Blasingame Burch Garrard Ashley PC
Real Estate Business, Tax & Estate Planning Plaintiffs' Litigation
  Practice Areas


Entity Formation

Business Succession Planning

Purchase & Sale of Business

Business Tax Planning

Employment Law

Tax Dispute Resolution

Bank Representation

Creditor Representation in Bankruptcy

Business & Commercial Litigation

Elder Law / Disability Planning

Estate Planning

Estate Litigation

Non-Profit Tax Exempt Organizations

Real Estate Litigation

Condemnation

Guardianships / Conservatorships

Trusts

Probate

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Specializing Attorneys

Beaird
Estate Planning

Estate planning is an important topic for everyone. Without a valid will, your assets will pass among your family members in the amounts as determined by the State of Georgia. If you are married and have children, your spouse does not receive everything--the spouse takes the same share as a child, but no less than one-third of the estate. Additionally, if you do not have a will you do not have the chance to specify who should serve as the personal representative of your estate, and the person that becomes this representative may encounter greater difficulty than if they had been named in a valid will.

A will allows you to address all of these issues. Typically, a will establishes who you would like to serve as your personal representative, provides for bequests and/or trusts for family members, and appoints guardians for any minor children. Larger estates (under current law, those over $2 million in assets, including life insurance) may need to include estate tax planning in the will. Estate tax planning typically involves a proper division of assets among spouses, along with the establishment of a "credit shelter trust" upon the death of the first spouse to die. Other estate tax planning mechanisms that may be used are insurance trusts, charitable remainder trusts, grantor retained annuity trusts, and family limited partnerships (along with other techniques).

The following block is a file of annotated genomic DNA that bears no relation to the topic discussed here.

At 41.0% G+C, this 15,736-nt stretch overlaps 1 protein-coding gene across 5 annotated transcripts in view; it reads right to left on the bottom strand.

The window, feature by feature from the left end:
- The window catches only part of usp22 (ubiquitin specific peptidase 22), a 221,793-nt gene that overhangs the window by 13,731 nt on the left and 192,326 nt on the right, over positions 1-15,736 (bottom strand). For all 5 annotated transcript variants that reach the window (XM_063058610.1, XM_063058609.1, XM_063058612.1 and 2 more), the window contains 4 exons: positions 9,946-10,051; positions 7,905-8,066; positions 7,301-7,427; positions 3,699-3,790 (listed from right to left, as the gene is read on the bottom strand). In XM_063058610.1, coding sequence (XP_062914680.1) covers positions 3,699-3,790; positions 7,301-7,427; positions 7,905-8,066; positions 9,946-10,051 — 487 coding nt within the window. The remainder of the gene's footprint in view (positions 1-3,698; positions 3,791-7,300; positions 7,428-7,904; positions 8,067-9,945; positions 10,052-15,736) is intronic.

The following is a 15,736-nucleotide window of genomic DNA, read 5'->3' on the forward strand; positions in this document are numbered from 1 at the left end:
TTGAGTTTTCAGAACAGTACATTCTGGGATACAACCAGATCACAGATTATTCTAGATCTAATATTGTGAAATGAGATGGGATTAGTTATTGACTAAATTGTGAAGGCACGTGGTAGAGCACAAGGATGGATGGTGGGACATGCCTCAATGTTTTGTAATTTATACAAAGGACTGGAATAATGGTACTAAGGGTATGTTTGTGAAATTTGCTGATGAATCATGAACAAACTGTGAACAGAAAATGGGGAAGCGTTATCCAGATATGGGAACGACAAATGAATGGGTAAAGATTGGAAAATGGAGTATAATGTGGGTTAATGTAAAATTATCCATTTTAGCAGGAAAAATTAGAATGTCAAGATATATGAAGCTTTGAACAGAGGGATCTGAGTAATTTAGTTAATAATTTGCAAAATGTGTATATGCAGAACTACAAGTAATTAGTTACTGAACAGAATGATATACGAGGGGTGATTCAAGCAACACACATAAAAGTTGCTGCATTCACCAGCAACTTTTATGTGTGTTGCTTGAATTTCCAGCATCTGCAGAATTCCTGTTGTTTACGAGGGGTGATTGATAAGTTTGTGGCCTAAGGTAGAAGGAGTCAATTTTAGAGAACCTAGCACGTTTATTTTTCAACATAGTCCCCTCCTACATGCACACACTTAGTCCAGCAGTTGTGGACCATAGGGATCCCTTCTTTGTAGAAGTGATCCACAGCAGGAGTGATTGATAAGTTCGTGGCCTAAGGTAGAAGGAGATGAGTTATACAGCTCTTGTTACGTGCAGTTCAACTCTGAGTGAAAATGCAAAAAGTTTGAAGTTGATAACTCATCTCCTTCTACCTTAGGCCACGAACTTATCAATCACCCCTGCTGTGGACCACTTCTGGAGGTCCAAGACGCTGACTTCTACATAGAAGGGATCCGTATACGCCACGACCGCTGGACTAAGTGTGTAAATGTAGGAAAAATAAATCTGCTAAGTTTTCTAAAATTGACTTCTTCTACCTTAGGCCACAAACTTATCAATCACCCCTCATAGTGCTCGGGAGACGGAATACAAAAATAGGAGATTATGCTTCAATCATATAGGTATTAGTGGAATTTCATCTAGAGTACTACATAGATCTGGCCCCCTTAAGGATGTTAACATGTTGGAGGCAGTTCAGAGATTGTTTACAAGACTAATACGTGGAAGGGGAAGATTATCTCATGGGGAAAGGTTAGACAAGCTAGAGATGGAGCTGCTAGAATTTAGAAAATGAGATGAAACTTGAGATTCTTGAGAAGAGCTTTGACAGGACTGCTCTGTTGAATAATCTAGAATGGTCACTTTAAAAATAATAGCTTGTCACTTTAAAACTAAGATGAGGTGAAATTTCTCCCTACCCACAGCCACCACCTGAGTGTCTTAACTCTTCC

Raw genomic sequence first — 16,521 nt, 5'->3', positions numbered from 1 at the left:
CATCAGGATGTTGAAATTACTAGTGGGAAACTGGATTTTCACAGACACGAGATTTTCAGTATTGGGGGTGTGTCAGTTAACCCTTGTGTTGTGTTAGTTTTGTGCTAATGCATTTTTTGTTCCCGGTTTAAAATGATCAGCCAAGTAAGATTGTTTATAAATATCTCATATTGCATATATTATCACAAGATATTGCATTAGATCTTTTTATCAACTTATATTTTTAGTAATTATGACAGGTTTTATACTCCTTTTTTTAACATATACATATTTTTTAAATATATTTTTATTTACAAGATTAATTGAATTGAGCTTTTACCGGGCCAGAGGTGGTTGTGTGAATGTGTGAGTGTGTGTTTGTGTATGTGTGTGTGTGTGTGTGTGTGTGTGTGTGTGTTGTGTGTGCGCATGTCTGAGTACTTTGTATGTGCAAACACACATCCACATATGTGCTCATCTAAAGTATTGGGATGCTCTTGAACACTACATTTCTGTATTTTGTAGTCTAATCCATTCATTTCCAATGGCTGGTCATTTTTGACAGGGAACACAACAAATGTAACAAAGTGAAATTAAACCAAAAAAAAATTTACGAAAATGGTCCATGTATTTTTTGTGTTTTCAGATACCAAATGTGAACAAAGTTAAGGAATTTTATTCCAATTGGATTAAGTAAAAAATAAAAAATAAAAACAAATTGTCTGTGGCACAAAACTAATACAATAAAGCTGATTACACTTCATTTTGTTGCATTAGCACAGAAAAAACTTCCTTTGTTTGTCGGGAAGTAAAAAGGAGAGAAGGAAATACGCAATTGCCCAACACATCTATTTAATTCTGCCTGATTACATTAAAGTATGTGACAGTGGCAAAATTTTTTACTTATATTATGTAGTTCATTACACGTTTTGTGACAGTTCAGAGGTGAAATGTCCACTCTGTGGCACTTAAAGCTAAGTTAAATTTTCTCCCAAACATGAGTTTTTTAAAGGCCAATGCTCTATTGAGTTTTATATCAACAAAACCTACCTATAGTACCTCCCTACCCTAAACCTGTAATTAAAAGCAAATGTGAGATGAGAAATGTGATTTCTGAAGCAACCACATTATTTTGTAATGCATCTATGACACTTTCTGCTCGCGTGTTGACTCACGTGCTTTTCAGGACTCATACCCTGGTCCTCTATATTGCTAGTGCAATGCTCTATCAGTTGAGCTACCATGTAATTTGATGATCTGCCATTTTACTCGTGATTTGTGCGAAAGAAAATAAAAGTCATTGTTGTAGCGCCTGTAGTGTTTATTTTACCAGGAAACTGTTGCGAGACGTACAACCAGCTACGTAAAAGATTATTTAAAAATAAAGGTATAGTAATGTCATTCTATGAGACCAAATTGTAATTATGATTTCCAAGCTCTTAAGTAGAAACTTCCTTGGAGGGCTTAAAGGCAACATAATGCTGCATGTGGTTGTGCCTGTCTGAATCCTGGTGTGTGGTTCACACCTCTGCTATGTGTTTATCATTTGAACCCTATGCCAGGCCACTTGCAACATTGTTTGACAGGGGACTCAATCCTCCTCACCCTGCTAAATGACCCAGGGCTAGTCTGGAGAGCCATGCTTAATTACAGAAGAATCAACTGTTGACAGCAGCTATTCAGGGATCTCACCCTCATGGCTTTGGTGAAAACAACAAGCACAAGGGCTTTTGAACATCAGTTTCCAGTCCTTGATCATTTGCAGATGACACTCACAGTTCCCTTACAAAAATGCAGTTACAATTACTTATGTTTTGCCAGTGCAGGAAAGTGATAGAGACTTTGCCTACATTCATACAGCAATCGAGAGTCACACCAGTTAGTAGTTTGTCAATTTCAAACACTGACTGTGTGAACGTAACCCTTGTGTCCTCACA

If avoiding probate is a concern, some clients may want to establish revocable trusts which are not included in the probate estate (although they are included in the taxable estate) of the decedent. Although revocable trusts are not used as frequently in Georgia as they are in other states, revocable trusts are completely valid here and may be appropriate to use in certain situations.

Other documents that are typically prepared in connection with estate planning are a Living will, which is a statement of your intent with respect to health care decisions, and a Durable Power of Attorney for Health Care, which appoints someone to act as your agent for making health care decisions on your behalf if you are unable to do so. Additionally, a financial Power of Attorney is often prepared to appoint an agent to act on your behalf for financial matters.

At Blasingame, Burch, Garrard & Ashley we are experienced in handling a wide range of estate planning issues, from simple wills to complex wills and trusts for estate tax planning. We will be happy to talk with you if you have any questions about the estate planning process.

 
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